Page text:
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Guide to the Heinz A. Lowenstam Papers, 1935-1993
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Table of contents What's This?
  • Descriptive Summary
  • Administrative Information
  • Biographical Sketch
  • Scope and Content

  • Descriptive Summary

    Title: Heinz A. Lowenstam Papers,
    Date (inclusive): 1935-1993
    Creator: Lowenstam, Heinz A.
    Extent: Linear feet: 1.5
    Repository: California Institute of Technology. Archives.
    Pasadena, California 91125
    Language: English.

    Administrative Information

    Access

    Collection is open for research.

    Publication Rights

    Copyright has not been assigned to the California Institute of Technology Archives. All requests for permission to publish or quote from manuscripts must be submitted in writing to the Head of the Archives. Permission for publication is given on behalf of the California Institute of Technology Archives as the owner of the physical items and is not intended to include or imply permission of the copyright holder, which must also be obtained by the reader.

    Preferred Citation

    [Identification of item, Box and file number], Heinz A. Lowenstam Papers, Archives, California Institute of Technology.

    Biographical Sketch

    Heinz A. Lowenstam was born on October 9, 1912, in Upper Silesia, Germany. He was educated at the University of Frankfurt and began his graduate work in geology and paleontology at the University of Munich just at the time of Hitler's rise to power.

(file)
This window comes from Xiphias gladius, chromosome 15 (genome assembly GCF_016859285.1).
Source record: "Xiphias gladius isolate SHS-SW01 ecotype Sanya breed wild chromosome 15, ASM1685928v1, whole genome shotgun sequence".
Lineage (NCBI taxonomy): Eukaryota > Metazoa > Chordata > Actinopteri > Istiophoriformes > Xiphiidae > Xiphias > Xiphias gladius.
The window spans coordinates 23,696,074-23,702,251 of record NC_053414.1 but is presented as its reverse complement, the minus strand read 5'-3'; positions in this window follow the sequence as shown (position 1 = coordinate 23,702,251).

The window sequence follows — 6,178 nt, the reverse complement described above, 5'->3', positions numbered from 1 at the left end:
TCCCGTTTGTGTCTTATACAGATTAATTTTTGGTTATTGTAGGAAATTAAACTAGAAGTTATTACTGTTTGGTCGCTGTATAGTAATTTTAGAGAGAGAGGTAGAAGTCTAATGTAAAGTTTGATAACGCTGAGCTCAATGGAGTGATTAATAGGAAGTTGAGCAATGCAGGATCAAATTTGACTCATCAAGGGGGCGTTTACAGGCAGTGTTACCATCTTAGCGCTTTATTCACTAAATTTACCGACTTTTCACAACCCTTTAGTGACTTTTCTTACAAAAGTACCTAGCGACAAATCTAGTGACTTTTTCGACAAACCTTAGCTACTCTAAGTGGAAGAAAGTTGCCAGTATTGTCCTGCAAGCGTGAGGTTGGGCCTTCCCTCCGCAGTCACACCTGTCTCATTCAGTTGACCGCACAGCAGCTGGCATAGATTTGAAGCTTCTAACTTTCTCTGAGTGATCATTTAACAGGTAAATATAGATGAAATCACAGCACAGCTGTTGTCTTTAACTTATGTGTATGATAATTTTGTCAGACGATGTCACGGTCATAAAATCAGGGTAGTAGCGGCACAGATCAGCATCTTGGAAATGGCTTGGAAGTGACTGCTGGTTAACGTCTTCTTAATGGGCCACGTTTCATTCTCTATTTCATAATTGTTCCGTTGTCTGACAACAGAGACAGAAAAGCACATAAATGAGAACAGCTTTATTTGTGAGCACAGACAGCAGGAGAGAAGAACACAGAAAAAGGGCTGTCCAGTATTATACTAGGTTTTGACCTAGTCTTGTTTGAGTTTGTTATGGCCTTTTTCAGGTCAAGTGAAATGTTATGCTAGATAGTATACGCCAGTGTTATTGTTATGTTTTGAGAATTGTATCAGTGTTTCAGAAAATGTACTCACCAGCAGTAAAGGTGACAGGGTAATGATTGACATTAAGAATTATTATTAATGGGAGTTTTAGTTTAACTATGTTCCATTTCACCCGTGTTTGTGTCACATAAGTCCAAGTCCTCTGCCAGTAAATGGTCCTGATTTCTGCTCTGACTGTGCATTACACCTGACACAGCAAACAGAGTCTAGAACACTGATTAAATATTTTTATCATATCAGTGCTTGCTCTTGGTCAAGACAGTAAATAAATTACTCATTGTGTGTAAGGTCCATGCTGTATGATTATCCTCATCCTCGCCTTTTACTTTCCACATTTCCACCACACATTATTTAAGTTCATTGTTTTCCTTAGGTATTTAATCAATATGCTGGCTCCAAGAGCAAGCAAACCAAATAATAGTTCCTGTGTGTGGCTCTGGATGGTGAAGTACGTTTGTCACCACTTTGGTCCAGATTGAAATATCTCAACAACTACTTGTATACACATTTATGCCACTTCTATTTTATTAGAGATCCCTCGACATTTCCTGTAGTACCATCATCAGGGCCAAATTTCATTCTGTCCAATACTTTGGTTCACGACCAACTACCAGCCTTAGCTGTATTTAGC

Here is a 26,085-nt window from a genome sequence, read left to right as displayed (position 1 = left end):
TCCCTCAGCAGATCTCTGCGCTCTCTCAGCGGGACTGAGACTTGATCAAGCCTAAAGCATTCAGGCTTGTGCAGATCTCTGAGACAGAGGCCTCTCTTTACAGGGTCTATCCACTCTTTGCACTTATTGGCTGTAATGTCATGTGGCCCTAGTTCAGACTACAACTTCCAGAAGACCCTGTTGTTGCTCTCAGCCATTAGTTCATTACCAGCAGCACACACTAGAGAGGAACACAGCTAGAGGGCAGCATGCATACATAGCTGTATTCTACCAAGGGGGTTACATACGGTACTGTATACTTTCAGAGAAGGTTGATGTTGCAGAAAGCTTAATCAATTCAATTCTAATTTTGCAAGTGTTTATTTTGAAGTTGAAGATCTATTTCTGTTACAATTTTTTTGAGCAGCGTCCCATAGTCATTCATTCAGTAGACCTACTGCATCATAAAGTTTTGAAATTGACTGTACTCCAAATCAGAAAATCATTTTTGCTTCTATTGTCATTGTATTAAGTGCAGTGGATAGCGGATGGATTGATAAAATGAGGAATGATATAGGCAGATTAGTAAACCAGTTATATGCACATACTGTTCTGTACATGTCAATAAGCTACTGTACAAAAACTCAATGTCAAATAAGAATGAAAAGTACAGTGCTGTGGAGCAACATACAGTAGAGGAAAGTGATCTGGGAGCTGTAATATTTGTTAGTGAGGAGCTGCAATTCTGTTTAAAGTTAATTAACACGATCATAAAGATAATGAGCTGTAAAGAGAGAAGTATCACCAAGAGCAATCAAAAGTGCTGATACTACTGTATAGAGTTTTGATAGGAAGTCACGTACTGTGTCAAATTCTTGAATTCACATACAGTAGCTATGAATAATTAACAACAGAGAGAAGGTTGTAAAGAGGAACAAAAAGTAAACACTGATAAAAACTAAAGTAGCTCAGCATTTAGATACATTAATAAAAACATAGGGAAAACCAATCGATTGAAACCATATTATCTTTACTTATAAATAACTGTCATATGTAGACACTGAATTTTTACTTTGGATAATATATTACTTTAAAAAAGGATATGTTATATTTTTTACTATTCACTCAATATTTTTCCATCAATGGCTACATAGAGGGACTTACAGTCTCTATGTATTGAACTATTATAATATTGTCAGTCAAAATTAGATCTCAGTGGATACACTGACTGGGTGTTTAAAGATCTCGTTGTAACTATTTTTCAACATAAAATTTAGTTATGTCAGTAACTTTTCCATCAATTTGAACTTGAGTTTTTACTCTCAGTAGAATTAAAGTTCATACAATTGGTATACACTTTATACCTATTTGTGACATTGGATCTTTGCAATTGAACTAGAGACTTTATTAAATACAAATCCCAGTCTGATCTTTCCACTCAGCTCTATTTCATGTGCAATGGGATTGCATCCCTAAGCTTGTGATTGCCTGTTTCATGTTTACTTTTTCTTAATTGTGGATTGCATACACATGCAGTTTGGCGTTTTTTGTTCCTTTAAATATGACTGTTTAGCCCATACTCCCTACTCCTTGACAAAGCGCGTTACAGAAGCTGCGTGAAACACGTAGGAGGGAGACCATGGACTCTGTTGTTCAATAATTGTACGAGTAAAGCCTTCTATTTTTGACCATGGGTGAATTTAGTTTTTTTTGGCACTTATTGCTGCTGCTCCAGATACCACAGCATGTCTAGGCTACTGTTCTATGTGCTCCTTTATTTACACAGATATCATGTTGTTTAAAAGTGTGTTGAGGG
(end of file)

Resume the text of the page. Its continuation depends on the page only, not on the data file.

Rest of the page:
In 1935, he declared his intention of conducting his Ph.D. field research in Palestine, to the dismay of his pro-Nazi department chairman. After spending 18 months studying the geology of the Eastern Nazareth Mountains, he returned to Germany to learn that a new law prohibited the awarding of doctorates to Jews.
    In 1937, Lowenstam emigrated to the U.S., where he was accepted at the University of Chicago. After receiving his Ph.D. in 1939, he went to work as a paleontologist for the Illinois State Museum. During World War II, he did oil and coal research for the military. Subsequently, he joined the geochemistry faculty of the University of Chicago, where he worked with Harold Urey on the temperature of ancient oceans (paleothermometry).
    Lowenstam joined the geology faculty at Caltech in 1952 with the title professor of paleoecology. During his years at Caltech, Lowenstam traveled widely and conducted research in a variety of fields, including the geology of the Midwestern U.S.A. and the geology of the Middle East, invertebrate paleontology and prehistoric ecology. He became celebrated for his discoveries in biomineralization--that living organisms manufacture substances such as the iron-containing mineral magnetite within their bodies. Lowenstam first encountered this phenomenon in the chiton, a sea creature that had "iron teeth." He is also renowned for his pioneering research on coral reefs and their influence on biologic processes in the geologic record.
    --Charlotte E. Erwin

    --June 1994

    --rev. March 1995

    Scope and Content

    The Papers of Heinz A. Lowenstam were given to the Caltech Archives by the Division of Geology. The Steven Weiner correspondence was supplemented by Lillian Weitzner.
    The papers represent only a small portion of Lowenstam's scientific legacy. Of special interest are the field notebooks from Lowenstam's doctoral research in Palestine. Written in German, they systematically record his mapping of the Eastern Nazareth Mountains and other geologic formations of the region.
    A small amount of correspondence, mostly from the late 1970s, 1980s, and early 1990s, is included in the collection along with some biographical data.
    Finally, there are guides, maps and notes by Lowenstam on some of his many field trips, both in California and elsewhere.
    Researchers should also consult the Caltech oral history interview conducted with Lowenstam in 1988.
    --Charlotte E. Erwin

    --June 1994

    --rev. March 1995